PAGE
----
Employer Flexibility Seen as Tight Labor Market Response

June 15, 2006 (PLANSPONSOR.com) - Facing a tight labor market, Canadian employers are increasingly trying to find ways to attract and keep key talent, including offering flexible work schedules, according to a new survey.

The Hewitt Associates poll found that Canadian companies of all sizes, in all parts of the country, and in all industries are finding their hiring tasks increasingly difficult and that more than half (52%) are hoping their willingness to be flexible with work hours and benefits will help deal with the problem.

“Organizations are beginning to realize the need to convince older workers to stay on the job longer. At the same time, they want to convince Generation X and Y employees, those under age 40, to join them,” said John Tompkins, a principal in Hewitt’s Toronto benefits consulting group, in a news release. “With an employee population so diverse in terms of age, a ‘one size fits all’ approach is no longer effective. Employers who can identify and meet the different needs of their employees will be most successful in the current labor market.”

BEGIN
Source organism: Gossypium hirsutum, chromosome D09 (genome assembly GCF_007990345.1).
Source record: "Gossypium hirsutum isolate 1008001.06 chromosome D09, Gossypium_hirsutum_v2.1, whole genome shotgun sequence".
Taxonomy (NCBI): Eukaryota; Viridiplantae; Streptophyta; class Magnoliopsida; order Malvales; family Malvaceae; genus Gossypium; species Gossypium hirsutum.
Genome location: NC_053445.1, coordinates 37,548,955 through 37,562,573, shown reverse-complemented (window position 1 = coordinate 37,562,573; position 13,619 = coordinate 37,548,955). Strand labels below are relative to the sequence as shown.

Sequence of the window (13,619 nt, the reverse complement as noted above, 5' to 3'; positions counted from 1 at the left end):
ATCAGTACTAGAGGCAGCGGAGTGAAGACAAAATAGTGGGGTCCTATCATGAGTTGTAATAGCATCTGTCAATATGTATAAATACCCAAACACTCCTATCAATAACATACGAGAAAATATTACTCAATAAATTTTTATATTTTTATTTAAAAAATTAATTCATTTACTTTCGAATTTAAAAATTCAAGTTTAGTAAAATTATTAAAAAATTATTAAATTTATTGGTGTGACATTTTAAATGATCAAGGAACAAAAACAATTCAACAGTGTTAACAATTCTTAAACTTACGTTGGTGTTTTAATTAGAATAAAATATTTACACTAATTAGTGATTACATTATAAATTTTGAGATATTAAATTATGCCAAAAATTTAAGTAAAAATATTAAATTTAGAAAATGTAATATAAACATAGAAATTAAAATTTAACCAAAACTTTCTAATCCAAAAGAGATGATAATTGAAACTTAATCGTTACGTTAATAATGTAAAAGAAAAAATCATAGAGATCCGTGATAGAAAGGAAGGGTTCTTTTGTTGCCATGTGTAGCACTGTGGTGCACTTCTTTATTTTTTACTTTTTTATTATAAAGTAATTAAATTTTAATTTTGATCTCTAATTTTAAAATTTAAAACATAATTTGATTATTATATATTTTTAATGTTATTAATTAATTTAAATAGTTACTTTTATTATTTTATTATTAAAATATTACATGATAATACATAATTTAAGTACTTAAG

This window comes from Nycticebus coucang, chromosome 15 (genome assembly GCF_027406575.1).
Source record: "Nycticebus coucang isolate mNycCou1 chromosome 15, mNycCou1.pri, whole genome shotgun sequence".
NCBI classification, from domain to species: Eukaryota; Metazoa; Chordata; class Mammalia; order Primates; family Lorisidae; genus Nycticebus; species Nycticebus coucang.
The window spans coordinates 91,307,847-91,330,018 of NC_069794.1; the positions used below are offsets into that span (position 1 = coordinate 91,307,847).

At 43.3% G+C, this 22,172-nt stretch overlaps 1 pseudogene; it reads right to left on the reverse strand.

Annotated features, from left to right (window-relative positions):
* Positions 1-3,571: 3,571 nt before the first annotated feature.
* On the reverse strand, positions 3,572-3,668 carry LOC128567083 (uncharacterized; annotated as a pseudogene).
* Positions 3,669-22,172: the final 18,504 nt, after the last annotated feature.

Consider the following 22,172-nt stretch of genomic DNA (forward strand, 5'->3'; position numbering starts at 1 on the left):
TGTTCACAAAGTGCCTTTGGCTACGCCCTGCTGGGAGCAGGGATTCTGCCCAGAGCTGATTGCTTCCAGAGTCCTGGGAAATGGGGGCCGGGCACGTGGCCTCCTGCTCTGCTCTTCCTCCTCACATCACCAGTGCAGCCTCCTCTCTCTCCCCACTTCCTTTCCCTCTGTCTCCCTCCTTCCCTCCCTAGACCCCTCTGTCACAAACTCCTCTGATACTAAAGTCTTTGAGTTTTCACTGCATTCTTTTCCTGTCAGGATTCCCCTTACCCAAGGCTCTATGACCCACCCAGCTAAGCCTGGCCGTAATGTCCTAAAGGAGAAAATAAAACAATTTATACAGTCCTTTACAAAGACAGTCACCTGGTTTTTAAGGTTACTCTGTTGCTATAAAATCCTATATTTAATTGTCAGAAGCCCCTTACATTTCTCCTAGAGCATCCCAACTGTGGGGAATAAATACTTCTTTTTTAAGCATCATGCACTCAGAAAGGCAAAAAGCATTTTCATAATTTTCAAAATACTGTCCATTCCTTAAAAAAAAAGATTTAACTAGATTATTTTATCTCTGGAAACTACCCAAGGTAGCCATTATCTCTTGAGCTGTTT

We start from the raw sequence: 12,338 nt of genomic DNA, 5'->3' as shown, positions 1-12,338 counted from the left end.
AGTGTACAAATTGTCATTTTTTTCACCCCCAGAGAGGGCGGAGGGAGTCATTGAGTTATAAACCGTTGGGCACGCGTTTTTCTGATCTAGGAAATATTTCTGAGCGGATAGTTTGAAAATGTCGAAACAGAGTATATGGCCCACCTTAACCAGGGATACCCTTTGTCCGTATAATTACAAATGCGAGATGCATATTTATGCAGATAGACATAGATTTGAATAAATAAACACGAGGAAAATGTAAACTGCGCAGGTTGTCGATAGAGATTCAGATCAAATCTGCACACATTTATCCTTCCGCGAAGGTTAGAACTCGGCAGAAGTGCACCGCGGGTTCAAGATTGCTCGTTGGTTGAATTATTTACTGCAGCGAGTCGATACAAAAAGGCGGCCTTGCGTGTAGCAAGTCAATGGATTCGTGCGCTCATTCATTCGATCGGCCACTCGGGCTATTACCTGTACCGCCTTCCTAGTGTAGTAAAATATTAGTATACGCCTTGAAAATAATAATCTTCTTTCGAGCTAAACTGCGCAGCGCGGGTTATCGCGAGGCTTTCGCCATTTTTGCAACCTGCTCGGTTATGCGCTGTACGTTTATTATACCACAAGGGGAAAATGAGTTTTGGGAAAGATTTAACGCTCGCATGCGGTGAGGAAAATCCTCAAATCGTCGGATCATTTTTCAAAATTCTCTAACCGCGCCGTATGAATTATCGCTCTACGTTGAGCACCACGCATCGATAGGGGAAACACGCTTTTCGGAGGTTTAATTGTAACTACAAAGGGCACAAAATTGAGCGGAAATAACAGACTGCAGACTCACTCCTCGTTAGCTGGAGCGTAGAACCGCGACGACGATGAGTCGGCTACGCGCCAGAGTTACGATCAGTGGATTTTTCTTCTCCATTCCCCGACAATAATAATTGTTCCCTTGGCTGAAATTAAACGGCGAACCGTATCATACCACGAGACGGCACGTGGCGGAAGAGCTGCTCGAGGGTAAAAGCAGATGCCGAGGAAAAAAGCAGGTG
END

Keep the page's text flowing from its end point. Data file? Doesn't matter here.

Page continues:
Hewitt’s survey revealed that three-quarters of the 232 organizations that responded are having problems attracting or retaining new employees. Forty-four percent are struggling with both attraction and retention. The problem is most severe in Alberta, where finding or keeping workers is an issue for 97% of respondents.

The problem is only expected to worsen, with half of the employees currently working at respondent organizations being baby boomers or older (age 40 or older). Employers indicated they anticipate close to 43% of their employees will take early retirement and less than 11% will work past age 65.

According to Hewitt’s survey, nearly 55% of organizations are expected to offer formal phased-retirement programs, in which older employees work fewer hours per week as they approach retirement, in 2009 compared with 26% currently. In addition, flexible arrangements such as job sharing, flexible hours, compressed work schedules, vacation buying and selling, and both paid and unpaid sabbaticals are all expected to increase in popularity over the next three years, according to the poll.